I'd hoped for more from the world's current richest man, Jeff Bezos.
I love the service he created. Amazon lets me buy Christmas gifts right from my couch. Its prices are so low that the Fed chairman says Amazon probably lowered America's inflation rate.
Entrepreneur Jeff Bezos is a hero. He created lots of jobs and better service, and he and his investors pay billions in taxes.
So I got angry when I saw Sen. Bernie Sanders' opportunistic fundraising letters condemning Bezos because some of his workers are eligible for food stamps. "In ten seconds," whined Sanders, Bezos makes "more money than the median employee of Amazon makes in an entire year."
Well, at least Bezos will stand up for himself and the free market system that created his wealth, right?
At first, he did. Amazon called the criticisms "inaccurate" and "misleading." It's not the company's fault that some workers qualify for handouts. More people would collect them if Amazon did not hire. By creating jobs, Bezos gives workers better choices.
But the anti-capitalist media don't report that. They called Amazon a "sweatshop" and "cutthroat corporate jungle."
So Amazon, to my disappointment, caved.
The company announced it would pay all its workers at least $15 per hour. MSNBC anchors grinned with glee.
Of course, the higher wage will be good for workers who still have jobs.
But what progressives don't understand is that entry-level workers will be shut out. Poor people's lives are made worse when laws meant to protect them price them out of jobs.
Those unhired workers are just as real, even if they're harder to see.
My recent investigation on this #160;features a restaurant manager who understands that she only got the opportunity to work because when she was a teenager, her boss could pay her much less. Had a higher minimum wage existed then, her labor would not have been worth it to the restaurant, and she would never have gotten a chance to work her way up the ladder.
"Minimum wage jobs are an entry-level job to get someone some experience," says California restaurant manager Merv Crist. "Raise that high enough, you cut people out of the market completely!"
That's not compassionate. Yet progressives talk as if a higher minimum wage lifts everyone.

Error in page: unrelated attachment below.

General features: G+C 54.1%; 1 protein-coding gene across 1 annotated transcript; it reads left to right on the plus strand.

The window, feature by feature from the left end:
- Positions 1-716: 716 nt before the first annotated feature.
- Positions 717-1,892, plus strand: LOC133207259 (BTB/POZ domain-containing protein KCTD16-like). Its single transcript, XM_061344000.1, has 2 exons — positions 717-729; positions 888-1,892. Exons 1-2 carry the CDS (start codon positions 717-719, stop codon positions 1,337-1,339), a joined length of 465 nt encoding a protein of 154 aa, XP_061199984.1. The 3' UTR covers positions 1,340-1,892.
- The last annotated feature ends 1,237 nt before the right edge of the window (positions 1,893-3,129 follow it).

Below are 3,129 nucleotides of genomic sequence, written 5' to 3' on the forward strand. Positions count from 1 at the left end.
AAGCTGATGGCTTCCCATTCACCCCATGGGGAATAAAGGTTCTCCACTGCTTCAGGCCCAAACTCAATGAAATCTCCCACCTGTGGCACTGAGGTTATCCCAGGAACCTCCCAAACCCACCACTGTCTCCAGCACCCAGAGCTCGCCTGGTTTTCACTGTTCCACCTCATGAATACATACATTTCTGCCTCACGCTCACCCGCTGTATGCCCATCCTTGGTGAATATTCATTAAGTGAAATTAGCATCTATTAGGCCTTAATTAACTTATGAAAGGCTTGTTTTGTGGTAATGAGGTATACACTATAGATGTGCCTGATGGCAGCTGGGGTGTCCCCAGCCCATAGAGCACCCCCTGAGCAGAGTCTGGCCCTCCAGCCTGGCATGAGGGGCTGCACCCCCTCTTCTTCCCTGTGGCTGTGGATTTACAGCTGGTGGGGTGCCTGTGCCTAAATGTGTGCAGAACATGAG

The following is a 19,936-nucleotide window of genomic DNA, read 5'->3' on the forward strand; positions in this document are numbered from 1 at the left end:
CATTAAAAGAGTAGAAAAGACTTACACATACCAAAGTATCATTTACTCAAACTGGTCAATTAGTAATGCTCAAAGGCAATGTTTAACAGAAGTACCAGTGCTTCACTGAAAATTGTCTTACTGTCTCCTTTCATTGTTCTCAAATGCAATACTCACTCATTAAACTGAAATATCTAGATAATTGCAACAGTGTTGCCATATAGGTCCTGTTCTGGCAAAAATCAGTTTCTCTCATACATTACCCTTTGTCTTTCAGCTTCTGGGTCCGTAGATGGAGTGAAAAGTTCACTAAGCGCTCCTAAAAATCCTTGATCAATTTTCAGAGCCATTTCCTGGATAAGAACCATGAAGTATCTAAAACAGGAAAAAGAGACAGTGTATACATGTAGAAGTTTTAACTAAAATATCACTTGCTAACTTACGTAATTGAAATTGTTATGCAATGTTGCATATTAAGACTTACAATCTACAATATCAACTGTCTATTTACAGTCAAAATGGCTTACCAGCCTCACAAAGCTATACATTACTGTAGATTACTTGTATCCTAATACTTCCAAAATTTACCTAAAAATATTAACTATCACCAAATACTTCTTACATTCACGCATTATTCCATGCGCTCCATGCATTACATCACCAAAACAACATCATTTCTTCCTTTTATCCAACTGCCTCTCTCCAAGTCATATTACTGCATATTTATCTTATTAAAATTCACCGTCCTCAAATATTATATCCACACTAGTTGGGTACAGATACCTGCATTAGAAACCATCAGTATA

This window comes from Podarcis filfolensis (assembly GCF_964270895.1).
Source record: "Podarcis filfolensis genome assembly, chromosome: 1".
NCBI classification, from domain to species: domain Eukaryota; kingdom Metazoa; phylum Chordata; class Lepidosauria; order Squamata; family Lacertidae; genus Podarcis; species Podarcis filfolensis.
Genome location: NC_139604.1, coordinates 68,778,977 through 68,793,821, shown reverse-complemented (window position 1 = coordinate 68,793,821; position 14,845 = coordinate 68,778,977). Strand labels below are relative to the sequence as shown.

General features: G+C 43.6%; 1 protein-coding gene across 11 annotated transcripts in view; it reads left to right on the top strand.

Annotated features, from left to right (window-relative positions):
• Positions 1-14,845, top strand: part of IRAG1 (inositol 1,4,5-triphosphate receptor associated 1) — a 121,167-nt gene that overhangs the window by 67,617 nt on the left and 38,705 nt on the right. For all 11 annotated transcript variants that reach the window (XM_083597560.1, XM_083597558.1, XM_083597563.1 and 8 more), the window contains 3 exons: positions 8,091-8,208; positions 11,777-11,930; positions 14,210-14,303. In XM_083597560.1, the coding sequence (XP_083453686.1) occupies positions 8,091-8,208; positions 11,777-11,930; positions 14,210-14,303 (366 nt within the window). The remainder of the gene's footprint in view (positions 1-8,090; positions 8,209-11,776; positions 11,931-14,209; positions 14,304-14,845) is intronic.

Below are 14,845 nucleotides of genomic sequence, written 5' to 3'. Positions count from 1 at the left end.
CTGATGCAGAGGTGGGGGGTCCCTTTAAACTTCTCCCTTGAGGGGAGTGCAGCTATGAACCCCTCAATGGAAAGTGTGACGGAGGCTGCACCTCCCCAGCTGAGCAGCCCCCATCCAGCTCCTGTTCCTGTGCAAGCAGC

At least Amazon is just one company, and Bezos just one CEO. If he wants to pay his workers more, fine. Amazon will attract better job applicants.
Beginners, kids, the disabled, etc. will still have other choices. They can get jobs elsewhere. Bezos was still a man to like.
But then Amazon announced that it would lobby government to force everyone to pay what Amazon pays!
This entrepreneur I admired turns out to be just another craven opportunist.
Bezos knows a higher minimum wage will hurt his competitors more than it hurts him. Amazon has a lead in automation. He's already replacing some workers with robots.
I suppose Bezos is just being clever: He'll use government to handcuff his rivals — and then pat himself on the back and pander to progressives who believe a higher minimum wage spreads money with no ill effects.
If American politicians are dumb enough to think they can raise wages by force, maybe a CEO has a fiduciary responsibility to his investors to pander to those politicians.
Bezos has done this before.
Amazon didn't just announce it would build a second headquarters. It started a competition to see which politicians would squeeze their taxpayers most. One city council even voted to grab land to create a new town called Amazon, Georgia, if the company moved there.
That city should be grateful it wasn't chosen. Now taxpayers in New York City and Arlington County, Virginia, will subsidize Amazon's jobs.
This is not good for taxpayers or capitalism.
Politicians shouldn't pander to companies, and companies shouldn't pander to politicians. We need separation of shopping and state.
Bezos should stick to innovating, not scheming with politicians.
Sometimes the worst enemies of capitalism are capitalists.